|The following article features coverage from the European Society of Medical Oncology (ESMO) Congress 2021. Click here to read more of Hematology Advisor’s conference coverage.|
According to the results of qualitative study, adolescent survivors of childhood leukemia reported that they expect follow-up care to address support needs mostly in terms of psychosocial and emotional aspects. The findings were presented during the European Society of Medical Oncology (ESMO) Congress 2021.
The study used semistructured, in-depth interviews to explore the needs and expectations of long-term follow-up care according to adolescent survivors of childhood leukemia. Exclusion criteria included history of relapse and mental or cognitive problems. Interviews were recorded and transcribed then analyzed using an inductive thematic approach.
A total of 14 survivors 12 to 18 years of age who had completed treatment at least 2 years prior participated in the study. Three main themes emerged: information needs, support needs, and thoughts about long-term follow up.
Within information needs, 3 sub-themes emerged: long-term follow up, healthy life, and social life (with an emphasis on school-related issues). Within support needs, 2 sub-themes emerged: psychosocial (focused on peer relations, coping after then end of treatment, and future goals) and emotional (focused on fear of relapse, body image, and self esteem). Within thoughts about long-term follow up 2 sub-themes emerged: barriers (particularly those that are hospital/disease related, such as anxiety, painful procedures, long wait times, and negative memories, and social-life related, such as school, being away from family, and socioeconomic issues) and benefits (such as positive memories).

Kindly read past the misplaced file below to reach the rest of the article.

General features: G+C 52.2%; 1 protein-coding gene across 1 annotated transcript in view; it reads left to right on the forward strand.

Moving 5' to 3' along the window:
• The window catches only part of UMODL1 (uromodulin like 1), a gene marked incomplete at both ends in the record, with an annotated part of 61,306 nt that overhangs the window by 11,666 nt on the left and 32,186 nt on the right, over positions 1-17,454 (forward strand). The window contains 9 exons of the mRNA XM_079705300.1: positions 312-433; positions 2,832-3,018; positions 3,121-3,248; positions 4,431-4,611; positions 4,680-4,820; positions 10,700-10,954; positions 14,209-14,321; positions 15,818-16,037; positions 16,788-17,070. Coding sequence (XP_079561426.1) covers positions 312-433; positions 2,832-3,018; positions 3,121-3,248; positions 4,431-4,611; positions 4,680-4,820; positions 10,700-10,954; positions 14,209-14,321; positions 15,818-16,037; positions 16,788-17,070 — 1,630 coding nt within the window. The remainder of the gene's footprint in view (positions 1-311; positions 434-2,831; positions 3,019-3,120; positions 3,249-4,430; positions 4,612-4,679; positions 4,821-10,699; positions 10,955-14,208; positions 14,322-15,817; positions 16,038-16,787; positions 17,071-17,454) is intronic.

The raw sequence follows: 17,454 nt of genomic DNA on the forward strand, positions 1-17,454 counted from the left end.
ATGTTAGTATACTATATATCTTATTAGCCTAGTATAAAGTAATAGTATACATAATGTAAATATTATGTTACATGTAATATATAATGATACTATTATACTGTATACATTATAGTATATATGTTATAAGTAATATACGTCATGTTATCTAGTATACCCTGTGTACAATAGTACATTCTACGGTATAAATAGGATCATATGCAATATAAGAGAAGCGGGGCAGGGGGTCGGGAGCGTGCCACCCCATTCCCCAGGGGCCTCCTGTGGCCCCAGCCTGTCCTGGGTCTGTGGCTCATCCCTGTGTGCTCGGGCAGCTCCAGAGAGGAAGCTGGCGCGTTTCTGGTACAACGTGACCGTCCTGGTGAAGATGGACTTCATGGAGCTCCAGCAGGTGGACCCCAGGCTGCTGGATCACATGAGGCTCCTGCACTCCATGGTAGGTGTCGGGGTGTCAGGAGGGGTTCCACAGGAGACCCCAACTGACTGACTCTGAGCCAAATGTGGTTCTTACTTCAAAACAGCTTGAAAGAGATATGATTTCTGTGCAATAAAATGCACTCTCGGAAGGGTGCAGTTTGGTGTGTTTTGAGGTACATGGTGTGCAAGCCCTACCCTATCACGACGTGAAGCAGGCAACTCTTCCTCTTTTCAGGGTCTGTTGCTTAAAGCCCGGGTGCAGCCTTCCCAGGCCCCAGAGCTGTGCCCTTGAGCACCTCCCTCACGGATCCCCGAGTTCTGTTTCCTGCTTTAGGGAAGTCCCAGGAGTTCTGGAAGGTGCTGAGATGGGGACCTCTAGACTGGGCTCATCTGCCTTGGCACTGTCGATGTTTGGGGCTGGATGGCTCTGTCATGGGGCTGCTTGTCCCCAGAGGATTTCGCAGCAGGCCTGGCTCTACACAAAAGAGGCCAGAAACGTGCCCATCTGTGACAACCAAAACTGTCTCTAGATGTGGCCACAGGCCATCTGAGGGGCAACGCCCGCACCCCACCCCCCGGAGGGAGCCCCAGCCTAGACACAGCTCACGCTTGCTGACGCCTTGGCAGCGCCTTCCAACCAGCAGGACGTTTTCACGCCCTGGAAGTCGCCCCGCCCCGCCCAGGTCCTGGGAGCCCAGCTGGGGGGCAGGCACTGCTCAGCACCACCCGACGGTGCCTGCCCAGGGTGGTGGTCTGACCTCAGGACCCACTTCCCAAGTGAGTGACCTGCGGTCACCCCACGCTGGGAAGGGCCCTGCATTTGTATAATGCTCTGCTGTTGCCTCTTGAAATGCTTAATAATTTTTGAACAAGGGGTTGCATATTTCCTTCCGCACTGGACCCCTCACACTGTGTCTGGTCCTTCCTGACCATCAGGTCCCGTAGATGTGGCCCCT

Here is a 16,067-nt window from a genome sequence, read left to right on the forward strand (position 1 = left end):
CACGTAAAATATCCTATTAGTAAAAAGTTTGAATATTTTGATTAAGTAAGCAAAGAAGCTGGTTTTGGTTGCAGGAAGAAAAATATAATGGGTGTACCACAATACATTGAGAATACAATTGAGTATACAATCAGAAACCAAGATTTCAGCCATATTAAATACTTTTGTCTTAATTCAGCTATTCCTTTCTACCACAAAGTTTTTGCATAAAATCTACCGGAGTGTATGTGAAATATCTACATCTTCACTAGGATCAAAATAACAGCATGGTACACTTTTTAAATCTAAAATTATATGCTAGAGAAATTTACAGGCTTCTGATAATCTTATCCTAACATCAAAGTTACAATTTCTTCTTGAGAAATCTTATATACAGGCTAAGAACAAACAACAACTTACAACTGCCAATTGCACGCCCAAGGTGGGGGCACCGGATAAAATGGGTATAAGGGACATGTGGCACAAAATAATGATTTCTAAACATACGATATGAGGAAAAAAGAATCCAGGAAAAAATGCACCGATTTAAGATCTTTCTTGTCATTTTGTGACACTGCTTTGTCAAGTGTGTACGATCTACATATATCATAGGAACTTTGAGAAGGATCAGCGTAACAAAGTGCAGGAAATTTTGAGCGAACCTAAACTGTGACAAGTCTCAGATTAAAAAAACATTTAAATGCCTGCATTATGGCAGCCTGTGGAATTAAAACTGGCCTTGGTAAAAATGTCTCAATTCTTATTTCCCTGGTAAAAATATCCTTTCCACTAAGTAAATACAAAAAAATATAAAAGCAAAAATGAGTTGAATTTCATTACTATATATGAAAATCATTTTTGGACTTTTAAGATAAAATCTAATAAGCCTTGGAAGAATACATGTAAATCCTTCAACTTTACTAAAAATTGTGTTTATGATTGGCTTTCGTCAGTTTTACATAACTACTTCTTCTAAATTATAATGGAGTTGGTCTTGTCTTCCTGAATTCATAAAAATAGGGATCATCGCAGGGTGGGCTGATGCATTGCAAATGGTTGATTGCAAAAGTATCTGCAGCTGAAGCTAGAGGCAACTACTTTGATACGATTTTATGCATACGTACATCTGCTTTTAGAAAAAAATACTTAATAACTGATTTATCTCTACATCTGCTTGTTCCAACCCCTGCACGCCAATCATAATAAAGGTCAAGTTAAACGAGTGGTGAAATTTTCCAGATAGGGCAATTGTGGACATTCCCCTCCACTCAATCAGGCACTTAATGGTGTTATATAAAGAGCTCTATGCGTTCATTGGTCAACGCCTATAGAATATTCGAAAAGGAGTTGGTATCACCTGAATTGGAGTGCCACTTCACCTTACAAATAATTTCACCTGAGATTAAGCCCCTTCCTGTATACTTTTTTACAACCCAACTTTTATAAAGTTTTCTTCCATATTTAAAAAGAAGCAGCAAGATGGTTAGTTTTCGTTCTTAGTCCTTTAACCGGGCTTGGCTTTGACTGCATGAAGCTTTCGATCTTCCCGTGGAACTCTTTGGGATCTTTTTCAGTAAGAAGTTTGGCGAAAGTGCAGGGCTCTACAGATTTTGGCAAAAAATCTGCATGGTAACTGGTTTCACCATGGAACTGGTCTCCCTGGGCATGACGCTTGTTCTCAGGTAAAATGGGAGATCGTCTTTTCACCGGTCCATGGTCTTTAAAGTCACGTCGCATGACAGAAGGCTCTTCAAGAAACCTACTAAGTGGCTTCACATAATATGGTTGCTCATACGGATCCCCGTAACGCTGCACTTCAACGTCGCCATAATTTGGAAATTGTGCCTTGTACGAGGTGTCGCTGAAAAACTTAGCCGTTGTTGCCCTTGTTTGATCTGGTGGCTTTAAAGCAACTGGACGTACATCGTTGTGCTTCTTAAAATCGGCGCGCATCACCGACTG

According to the authors, “Most survivors think that long-term follow up is necessary and some of them stated that they feel relieved and safe after follow up visits.”
“The study implies that adolescent survivors of childhood leukemia mostly need support in terms of psychosocial aspects; self esteem-body image, school, peer relations and social activities during follow up,” the authors concluded. “Identified barriers related to follow up were school absence and not to participate activities. Adolescents specify health promotion approaches as benefits aspects of follow-up.”
Arpaci T, Altay N, Yozgat AK, et al. Adolescent childhood leukemia survivors’ needs and expectations for long term follow up care: a qualitative research. Presented at: European Society of Medical Oncology (ESMO) Congress 2021; September 16-21, 2021. Abstract CN15.